The rains were coming, unusually, and the peaches we’d been monitoring in the burning sun for weeks were flushed and ripe on our neighbour’s tree. She invited us to take as many as we liked because she didn’t want the birds to snaffle these delights. Neither did we, and so in her backyard Griff welcomed me and watched as I took to a loaded branch with a six foot bamboo pole.
Posts by Paul Smith
This year we asked some of our contributors to write about what the day meant to them. Their views show that there’s cause for celebration, potential for greater involvement and appreciation of the day’s significance. First off, freelance writer Chris Horan:
Like most New Zealanders I’ve never been to Waitangi and doubt I’ll ever get there. What I’ve seen on TV has very often been divisive. However, a few years ago I happened to be in Oamaru on Waitangi Day.The event was celebrated a few miles from town. We drove over a grass track through a field ready to harvest sun-flowers.
So as the end of last year approached and perhaps with thoughts of the End of Days, Dr Google was on hand to offer the latest reports on the impacts of climate change. In seconds I found I was in a crowd – 335,000,000 to be exact. 373,000 – in 30 seconds. That came as a shock but that’s the impact of war – on this occasion the Infowars raging on google and other search engines about this issue.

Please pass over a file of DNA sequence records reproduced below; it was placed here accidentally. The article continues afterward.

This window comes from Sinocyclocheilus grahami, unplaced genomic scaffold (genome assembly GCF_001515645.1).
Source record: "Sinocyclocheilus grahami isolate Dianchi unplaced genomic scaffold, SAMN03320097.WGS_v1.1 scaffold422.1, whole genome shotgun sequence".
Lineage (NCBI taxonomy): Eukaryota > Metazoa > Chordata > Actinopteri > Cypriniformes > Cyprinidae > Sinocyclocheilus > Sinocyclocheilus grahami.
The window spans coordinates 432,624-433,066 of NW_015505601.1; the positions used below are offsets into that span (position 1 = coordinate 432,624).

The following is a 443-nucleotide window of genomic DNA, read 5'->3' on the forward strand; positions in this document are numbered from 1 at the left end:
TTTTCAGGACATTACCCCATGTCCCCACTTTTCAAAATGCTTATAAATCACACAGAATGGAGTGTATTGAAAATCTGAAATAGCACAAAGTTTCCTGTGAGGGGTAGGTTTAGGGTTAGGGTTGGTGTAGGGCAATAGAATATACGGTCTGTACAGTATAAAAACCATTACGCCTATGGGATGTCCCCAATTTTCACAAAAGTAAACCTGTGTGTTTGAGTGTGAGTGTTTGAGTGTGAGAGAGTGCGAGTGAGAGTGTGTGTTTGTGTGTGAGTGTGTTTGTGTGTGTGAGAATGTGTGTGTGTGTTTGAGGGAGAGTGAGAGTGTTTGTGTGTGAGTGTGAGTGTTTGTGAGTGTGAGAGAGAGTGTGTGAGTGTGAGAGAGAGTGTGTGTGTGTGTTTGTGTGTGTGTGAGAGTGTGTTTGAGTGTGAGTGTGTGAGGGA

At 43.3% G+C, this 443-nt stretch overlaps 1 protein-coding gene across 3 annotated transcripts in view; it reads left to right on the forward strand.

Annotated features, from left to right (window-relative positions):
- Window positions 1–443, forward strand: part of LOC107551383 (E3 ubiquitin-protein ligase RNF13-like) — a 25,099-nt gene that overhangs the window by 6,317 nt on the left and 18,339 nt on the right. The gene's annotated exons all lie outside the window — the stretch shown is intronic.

If you shop for birthday cards you’ll find the funny, the odd and the entertaining. But among them there’s a surprising number for those who make it to their 100th birthday.
So how many Centenarians are there in New Zealand? Based on the 2013 Census, Statistics New Zealand puts the number at 561. Five years on and given the fact that for nearly 200 years mankind has been pushing back ageing, that number is likely to be higher in the 2018 Census.
(From the archives…)
Yesterday I put roll-on sunscreen on my armpits – somewhere that rarely sees the light — forgot the day of the week when looking up the tide times and couldn’t find my phone. I couldn’t call it since I had left the sound turned off after that disturbing movie about billboards.
Feel like some wordplay for the festive season? Well try these from the Washington Post for a giggle. The newspaper published a contest for readers in which they were asked to supply alternative meanings for various words. These were some of the winning entries:
Negligent, (adj.), describes a condition in which you absent-mindedly answer the door in your nightie
Lymph, (v.) to walk with a lisp.
Balderdash, (n.) a rapidly receding hairline.
Testicle (n) a humorous question on an exam.
Oyster (n.) a person who sprinkles his conversation with Yiddish expressions.
Pokemon (n.) a Jamaican proctologist.
Circumvent (n.) the opening in the front of boxer shorts.
Willy-nilly (adj,) impotent.